Great Lakes Hydrilla Collaborative

Early Detection

Best Management Practices for Hydrilla Detection, Management, and Monitoring

Early Detection

Train professionals to detect hydrilla early, especially in areas where there is heightened concern. Provide these individuals with information on who to contact if they find hydrilla or a plant suspected to be hydrilla.

Include signage at boat ramps to help aid early detection and provide outreach to lake associations, lake user groups, and marina owners focused on how to report the presence of hydrilla or a plant suspected to be hydrilla.

Timing


Management

Timing of Herbicide Treatment

To maximize use of available management resources, conduct surveys for hydrilla when water temperatures reach 62.6 °F (17°C) for at least two weeks.

Conduct pre-treatment plant surveys beginning in mid-July to inform the annual treatment plan, as surveys will determine plant locations and will provide input to determine duration and dosage of treatment.

Use contact and systemic herbicides to treat hydrilla. Contact and systemic herbicides are associated with different treatment timing windows and address different aspects of the hydrilla plant. Employ chemical treatment using contact herbicides after tubers have sprouted (late June to July) but prior to the formation of new tubers (late August to November). Tuber sprouting has been documented to be synchronous in the Great Lakes and Northeast and, therefore, should allow for consistent annual treatment timing. In the Great Lakes Basin, time systemic chemical treatments, such as fluridone, which targets vegetative tissues (leaves, stems, or roots) to occur no earlier than mid-June, as systemic herbicides should be applied when tubers are sprouting.


Treatment (General)

Use bathymetric data to facilitate an accurate determination of water volume. Using this data will help generate treatment plans that will achieve more consistent and evenly distributed herbicide concentrations which is more efficient and cost-effective effective.

Provide herbicide applicators with GIS shapefiles of the areas to be treated that can be downloaded into their GPS systems. Doing so will help to keep herbicide applications in the target area of interest.


Monitoring

Monitoring is critical to assess the rate of plant expansion, inform the components of a treatment plan, and evaluate the efficacy of a treatment plan. Monitoring is critical to obtain an estimate of remaining hydrilla populations after each year of treatment. Monitoring data are also used to inform the development of annual treatment plan, to determine locations, durations, and dosages of herbicide treatments. Annual monitoring should include:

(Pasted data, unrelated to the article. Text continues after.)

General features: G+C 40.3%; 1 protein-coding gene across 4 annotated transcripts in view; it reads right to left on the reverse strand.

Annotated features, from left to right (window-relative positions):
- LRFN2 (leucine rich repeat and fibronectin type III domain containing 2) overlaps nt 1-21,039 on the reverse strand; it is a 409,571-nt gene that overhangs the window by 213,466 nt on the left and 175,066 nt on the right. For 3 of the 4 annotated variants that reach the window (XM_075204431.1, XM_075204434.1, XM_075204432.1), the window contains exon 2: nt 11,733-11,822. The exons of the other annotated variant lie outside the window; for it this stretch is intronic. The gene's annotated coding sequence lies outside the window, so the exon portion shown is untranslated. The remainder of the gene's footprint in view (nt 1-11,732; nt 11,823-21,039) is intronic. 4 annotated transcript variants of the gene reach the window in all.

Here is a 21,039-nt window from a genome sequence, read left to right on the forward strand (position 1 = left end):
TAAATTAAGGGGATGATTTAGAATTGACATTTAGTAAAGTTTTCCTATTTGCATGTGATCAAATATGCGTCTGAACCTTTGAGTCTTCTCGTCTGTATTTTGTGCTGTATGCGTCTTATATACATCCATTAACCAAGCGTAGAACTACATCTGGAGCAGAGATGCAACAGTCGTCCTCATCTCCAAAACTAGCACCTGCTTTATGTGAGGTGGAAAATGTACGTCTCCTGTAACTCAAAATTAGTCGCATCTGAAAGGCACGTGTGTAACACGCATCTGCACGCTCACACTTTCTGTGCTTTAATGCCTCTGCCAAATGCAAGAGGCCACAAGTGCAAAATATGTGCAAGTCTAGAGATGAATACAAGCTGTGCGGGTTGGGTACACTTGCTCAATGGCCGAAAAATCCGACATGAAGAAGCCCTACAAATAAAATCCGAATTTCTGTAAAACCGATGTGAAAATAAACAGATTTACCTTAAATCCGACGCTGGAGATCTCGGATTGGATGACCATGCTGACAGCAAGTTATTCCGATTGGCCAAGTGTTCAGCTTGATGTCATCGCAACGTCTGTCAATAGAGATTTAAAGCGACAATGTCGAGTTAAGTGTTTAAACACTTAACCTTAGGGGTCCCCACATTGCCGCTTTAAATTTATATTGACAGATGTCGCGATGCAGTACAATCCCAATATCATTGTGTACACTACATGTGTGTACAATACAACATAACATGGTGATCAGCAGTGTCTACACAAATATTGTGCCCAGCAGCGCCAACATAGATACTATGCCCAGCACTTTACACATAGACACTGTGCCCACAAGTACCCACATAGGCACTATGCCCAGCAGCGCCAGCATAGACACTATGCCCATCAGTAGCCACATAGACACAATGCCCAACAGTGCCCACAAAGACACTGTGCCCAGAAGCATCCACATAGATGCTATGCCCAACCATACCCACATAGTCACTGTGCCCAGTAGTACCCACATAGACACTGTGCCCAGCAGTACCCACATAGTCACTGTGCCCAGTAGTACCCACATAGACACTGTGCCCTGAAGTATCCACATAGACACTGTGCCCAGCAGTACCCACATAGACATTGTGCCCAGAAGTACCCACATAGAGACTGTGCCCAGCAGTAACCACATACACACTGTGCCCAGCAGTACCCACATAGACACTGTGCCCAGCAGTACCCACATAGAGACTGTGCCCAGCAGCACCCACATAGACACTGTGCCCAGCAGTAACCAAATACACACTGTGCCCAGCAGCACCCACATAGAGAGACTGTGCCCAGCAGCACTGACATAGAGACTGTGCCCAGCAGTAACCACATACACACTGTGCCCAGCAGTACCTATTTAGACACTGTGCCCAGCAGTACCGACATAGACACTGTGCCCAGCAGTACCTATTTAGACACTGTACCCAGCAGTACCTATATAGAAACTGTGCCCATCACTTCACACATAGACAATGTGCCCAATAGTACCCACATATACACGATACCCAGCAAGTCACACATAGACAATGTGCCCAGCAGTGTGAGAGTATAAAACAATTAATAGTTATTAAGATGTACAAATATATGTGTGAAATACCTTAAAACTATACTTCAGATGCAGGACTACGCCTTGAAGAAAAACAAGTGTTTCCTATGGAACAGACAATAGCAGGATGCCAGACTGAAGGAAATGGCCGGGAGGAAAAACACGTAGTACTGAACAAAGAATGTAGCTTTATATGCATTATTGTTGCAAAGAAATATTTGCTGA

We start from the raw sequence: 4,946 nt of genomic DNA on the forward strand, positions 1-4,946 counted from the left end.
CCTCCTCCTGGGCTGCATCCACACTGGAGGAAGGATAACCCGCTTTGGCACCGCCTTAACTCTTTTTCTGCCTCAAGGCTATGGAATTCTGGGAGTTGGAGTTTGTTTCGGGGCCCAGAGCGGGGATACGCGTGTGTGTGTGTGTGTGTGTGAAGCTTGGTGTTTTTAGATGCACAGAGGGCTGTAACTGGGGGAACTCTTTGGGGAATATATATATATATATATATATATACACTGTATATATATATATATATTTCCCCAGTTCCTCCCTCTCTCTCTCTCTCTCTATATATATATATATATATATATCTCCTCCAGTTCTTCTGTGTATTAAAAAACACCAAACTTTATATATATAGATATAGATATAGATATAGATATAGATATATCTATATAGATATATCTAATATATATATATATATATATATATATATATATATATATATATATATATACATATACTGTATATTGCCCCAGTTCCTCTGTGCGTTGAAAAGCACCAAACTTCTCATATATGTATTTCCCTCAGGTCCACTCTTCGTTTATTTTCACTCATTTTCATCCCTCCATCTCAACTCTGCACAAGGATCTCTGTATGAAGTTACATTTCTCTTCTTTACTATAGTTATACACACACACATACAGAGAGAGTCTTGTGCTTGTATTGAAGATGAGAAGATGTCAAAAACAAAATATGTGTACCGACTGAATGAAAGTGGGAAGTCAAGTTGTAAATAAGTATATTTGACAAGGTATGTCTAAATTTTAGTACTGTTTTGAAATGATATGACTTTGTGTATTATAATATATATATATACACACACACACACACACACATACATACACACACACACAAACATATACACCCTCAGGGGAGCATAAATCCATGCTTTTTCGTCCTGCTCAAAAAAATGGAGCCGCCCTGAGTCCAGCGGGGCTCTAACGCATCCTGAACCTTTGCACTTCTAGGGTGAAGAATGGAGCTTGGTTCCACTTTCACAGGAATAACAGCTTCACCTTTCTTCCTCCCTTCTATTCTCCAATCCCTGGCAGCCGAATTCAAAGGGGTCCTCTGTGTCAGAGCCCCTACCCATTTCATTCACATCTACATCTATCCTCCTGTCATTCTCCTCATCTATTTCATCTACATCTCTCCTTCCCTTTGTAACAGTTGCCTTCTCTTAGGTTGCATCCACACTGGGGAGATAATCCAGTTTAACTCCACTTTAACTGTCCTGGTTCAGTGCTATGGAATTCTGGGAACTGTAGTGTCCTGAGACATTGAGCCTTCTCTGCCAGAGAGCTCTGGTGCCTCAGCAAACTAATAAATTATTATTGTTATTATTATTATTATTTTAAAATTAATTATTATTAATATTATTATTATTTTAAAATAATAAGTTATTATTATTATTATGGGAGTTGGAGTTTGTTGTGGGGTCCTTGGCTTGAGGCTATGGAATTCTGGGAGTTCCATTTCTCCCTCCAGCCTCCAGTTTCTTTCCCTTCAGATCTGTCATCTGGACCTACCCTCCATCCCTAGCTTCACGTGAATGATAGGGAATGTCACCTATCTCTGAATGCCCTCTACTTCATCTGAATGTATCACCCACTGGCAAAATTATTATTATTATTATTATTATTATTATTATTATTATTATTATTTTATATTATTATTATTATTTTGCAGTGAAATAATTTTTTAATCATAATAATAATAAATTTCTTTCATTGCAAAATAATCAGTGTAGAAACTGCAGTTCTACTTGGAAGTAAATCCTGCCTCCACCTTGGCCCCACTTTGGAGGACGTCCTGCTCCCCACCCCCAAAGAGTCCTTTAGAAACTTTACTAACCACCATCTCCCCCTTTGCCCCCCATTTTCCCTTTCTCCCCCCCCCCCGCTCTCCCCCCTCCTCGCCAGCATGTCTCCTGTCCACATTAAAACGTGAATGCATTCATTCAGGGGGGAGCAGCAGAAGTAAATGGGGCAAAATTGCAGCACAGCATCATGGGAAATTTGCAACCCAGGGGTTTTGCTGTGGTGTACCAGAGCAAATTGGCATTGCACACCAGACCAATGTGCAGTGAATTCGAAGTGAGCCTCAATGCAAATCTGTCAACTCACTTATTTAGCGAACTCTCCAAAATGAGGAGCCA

Treatment
  • Assessment of tuber presence and density: Conduct annual fall tuber sampling at established locations via taking sediment cores, which provides an indication of tuber presence and density. Conduct this intensive monitoring for the first couple of years of a treatment plan because, as multi-year management projects progress, tuber numbers get so low that the sampling effort outweighs the benefits of collecting the data to demonstrate significantly reduced tuber values. During the later years of a project, perform assessments of plant species diversity and abundance as described below.

Monitoring
  • Assessment of plant species diversity and abundance: Annual rake-toss data provide an indication of hydrilla abundance (estimated biomass) as well as overall plant species diversity. Conduct surveys pre- and post-treatment each year using grids established using the point-intercept method. Pretreatment surveys should be performed mid-to-late July and post-treatment surveys should be performed in late September/early November. Increase grid size if new locations of hydrilla are found to facilitate a larger search area for detection. Assess the rate of plant expansion to inform the control strategy. Record the following metrics: native and rare plant species presence and abundance; and hydrilla plant status, including whether plants are injured, and whether there is re-growth or formation of tubers or turions.

1Systemic herbicides are absorbed by vegetative tissues (foliage, roots) and translocated to other parts of the plant.



References

Hebebrand, K., and J. Bossenbroek. 2017. Potential Spread of Hydrilla verticillata in the Great Lakes Basin, University of Toledo – Hydrilla Risk Assessment, Final Report. Prepared for Ecology and Environment, Inc.

New York Sea Grant. 2014. New York State Watercraft Inspection Steward Program Handbook: A Guide for Starting New Watercraft Inspection Programs. Prepared for the Cornell University Statewide Invasive Species Outreach Program Publication ID: NYSGI-H-14-001. Accessed online at: http://www.dec.ny.gov/docs/lands_forests_pdf/aiswcimanual2.pdf.

Rothlisberger, J.D., W.L. Chadderton, J. McNulty, and D.M. Lodge. 2010. Aquatic invasive species transport via trailered boats: what is being moved, who is moving it, and what can be done. Fisheries, 35(3), 121- 132.